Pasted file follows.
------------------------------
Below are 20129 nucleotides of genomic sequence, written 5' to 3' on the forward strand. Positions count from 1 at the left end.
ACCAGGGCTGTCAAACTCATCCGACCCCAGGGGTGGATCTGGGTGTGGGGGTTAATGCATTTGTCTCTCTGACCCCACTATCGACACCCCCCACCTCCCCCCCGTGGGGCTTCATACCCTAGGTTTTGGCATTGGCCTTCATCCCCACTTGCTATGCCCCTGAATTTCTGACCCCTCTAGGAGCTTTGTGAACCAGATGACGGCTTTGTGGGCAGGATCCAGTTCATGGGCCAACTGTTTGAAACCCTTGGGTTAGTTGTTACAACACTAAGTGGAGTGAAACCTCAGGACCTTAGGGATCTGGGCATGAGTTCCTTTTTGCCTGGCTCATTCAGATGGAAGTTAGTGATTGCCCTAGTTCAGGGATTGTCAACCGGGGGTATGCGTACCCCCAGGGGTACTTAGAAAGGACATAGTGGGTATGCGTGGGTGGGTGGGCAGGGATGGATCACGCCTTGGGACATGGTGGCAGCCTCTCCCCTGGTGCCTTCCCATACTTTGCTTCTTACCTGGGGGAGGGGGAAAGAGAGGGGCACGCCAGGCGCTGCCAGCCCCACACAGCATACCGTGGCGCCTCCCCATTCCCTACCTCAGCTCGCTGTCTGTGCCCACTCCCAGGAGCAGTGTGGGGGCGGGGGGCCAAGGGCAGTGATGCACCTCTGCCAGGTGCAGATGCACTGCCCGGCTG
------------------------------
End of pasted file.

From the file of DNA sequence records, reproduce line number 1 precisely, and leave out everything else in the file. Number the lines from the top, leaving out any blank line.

Below are 20129 nucleotides of genomic sequence, written 5' to 3' on the forward strand. Positions count from 1 at the left end.